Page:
Singapore’s Biggest Bank Closer to Deal to Take Strategic Stake in Chinese Lender
China’s securities regulator has given the go-ahead to Shenzhen Rural Commercial Bank Co. Ltd.’s (SZRCB) private placement in which Singapore’s biggest bank will take a major stake, marking the first foreign strategic investment in a small or midsize Chinese bank through a private placement in more than a decade.
On Tuesday, the China Securities Regulatory Commission approved the Shenzhen lender’s sale of about 1.96 billion new shares, it said in a statement (link in Chinese). The lender is poised to sell 1.35 billion of the shares to DBS Bank Ltd. for 5.29 billion yuan ($819 million) under a deal in which the Singaporean bank will hold a 13% stake, making it SZRCB’s largest shareholder. The deal got the nod (link in Chinese) from China’s banking regulator in April.
The last such foreign investment in a small or midsize Chinese bank was the purchase of an 18% stake of Bank of Jilin Co. Ltd. by South Korea’s KEB Hana Bank in 2010. The DBS investment in SZRCB is expected to give it a greater presence in China’s Greater Bay Area (GBA).
China aims to make a world-leading economic and innovation hub out of the GBA, which consists of Hong Kong, Macao and nine Guangdong province cities. The area encompasses some of the country’s most dynamic cities, noted for their strong financial service and high-tech manufacturing capabilities. In 2018, the area accounted for 5% of China’s population but generated more than 11% of its GDP, surpassing that of South Korea, according to Caixin’s calculation based on official data.
“We see this as a highly complementary strategic partnership that will allow us to double down on the GBA and leverage SZRCB’s local network and know-how,” DBS CEO Piyush Gupta said in a statement in April.
“At the same time, we would be able to support the continued growth and digital transformation of SZRCB through our regional presence and digital capabilities,” Gupta said.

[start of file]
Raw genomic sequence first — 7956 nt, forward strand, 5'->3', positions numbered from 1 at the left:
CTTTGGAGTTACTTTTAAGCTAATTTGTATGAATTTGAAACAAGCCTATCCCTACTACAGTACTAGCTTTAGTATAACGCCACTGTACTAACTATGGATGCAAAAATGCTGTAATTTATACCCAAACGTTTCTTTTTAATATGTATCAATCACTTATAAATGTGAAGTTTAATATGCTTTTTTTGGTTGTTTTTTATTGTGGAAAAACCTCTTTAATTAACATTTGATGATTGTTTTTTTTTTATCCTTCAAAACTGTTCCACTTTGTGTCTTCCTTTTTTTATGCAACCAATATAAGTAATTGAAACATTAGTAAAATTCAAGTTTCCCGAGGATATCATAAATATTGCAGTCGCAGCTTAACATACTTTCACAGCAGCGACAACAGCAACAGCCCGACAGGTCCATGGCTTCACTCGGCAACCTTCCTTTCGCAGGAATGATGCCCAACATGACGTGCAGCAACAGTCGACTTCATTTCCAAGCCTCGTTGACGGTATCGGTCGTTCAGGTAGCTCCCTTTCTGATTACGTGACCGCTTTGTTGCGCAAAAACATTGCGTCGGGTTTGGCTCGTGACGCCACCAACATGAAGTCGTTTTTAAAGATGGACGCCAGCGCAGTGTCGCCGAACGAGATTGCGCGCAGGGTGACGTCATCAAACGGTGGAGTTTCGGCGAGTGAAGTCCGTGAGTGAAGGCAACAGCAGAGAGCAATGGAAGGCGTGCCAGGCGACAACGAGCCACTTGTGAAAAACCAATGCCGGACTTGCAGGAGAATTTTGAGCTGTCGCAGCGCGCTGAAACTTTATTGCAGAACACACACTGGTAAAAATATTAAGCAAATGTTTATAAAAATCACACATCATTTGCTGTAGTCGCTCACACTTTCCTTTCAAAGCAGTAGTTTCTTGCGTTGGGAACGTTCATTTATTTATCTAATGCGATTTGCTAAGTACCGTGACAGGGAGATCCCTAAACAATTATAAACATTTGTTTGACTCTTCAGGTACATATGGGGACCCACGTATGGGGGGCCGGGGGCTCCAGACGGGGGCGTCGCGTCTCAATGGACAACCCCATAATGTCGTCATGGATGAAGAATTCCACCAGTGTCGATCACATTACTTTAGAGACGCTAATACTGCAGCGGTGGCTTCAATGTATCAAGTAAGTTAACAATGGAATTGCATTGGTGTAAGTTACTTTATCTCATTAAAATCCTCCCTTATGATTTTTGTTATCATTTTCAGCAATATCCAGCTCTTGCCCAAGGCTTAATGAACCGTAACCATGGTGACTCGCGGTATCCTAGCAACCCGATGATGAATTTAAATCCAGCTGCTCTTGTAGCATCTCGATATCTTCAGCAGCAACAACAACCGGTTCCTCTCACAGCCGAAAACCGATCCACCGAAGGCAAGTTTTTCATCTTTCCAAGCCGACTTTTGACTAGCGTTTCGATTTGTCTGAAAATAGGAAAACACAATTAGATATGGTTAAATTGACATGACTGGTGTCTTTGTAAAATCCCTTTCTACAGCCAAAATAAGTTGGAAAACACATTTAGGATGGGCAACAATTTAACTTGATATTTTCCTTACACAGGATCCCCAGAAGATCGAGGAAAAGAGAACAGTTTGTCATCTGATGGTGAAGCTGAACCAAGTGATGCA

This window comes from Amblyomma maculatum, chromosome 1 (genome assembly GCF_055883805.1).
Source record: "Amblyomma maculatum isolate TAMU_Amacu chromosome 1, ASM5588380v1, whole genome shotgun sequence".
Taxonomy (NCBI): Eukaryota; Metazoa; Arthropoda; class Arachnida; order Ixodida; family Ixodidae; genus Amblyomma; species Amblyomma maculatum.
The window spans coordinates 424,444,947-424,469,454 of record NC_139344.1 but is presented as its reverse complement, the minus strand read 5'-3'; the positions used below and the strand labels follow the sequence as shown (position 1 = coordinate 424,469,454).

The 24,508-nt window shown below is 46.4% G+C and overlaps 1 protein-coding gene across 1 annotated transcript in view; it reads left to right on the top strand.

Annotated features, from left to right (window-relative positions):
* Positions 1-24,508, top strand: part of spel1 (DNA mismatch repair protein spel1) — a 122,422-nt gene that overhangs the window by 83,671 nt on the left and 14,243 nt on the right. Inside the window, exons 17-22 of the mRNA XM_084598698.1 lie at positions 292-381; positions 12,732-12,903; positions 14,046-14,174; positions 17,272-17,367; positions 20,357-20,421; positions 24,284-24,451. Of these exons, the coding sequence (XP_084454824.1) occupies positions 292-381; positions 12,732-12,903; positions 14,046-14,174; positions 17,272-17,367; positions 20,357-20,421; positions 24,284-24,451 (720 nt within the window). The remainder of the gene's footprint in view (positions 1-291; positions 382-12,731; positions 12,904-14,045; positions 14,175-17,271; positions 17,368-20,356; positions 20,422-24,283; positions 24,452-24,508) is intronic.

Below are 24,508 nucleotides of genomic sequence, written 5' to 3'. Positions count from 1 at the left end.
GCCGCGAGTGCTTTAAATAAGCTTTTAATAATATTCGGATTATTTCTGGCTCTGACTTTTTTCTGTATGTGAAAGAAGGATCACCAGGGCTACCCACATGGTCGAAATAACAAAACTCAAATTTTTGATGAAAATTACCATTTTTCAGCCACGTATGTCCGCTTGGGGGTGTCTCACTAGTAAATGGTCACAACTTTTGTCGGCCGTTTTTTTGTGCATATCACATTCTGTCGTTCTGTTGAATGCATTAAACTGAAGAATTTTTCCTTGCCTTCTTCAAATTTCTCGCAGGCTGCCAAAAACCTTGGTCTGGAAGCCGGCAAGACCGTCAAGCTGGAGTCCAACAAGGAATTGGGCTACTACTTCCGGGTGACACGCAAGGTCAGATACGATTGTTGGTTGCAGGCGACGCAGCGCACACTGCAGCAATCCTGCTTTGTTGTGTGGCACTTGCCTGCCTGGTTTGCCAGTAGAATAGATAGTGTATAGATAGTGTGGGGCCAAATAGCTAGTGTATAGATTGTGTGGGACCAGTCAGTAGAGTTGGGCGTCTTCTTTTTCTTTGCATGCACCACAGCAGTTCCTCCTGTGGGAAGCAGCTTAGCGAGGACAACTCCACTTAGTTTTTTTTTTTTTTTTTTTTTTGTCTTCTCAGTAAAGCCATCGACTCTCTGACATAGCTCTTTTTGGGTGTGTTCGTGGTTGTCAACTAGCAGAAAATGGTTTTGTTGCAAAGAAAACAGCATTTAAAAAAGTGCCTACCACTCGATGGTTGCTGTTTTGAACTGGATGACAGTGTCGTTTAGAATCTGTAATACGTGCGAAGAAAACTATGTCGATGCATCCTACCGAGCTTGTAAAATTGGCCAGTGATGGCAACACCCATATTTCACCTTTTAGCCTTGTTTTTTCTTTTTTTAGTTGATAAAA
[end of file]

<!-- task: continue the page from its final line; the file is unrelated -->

Established in 2005, SZRCB runs one of the most extensive networks in Shenzhen, financing mainly small and midsize businesses with 210 branches in the metropolis. As of the end of 2020, the bank had 519 billion yuan in total assets, making it the third-largest rural bank in wealthy Guangdong. The bank reported 4.8 billion yuan in net profit in 2020. With more than 5 million active retail customers and more than 170,000 active corporate clients, the bank had 404 billion yuan of deposits at the end of last year.
DBS had S$646 billion ($481.6 billion) in total assets at the end of 2020, making it the largest bank in Southeast Asia. The bank posted S$14.6 billion of revenue in 2020 with net profit of S$4.7 billion. It opened its representative office in Beijing in 1993, and set up DBS Bank (China) Ltd. in Shanghai in 2007.
Last August, DBS won regulatory approval to set up a majority-owned securities joint venture in China, following UBS Group AG, Goldman Sachs Group Inc., Morgan Stanley, and Credit Suisse Group AG. The venture commenced business operations in June.
A previous version of this story mischaracterized DBS’s investment in Shenzhen Rural Commercial Bank. It was the first foreign strategic investment in a small or midsize Chinese bank through a private placement in more than a decade.
Han Wei and Peng Qinqin contributed to this report.
Contact editor Lin Jinbing (firstname.lastname@example.org)
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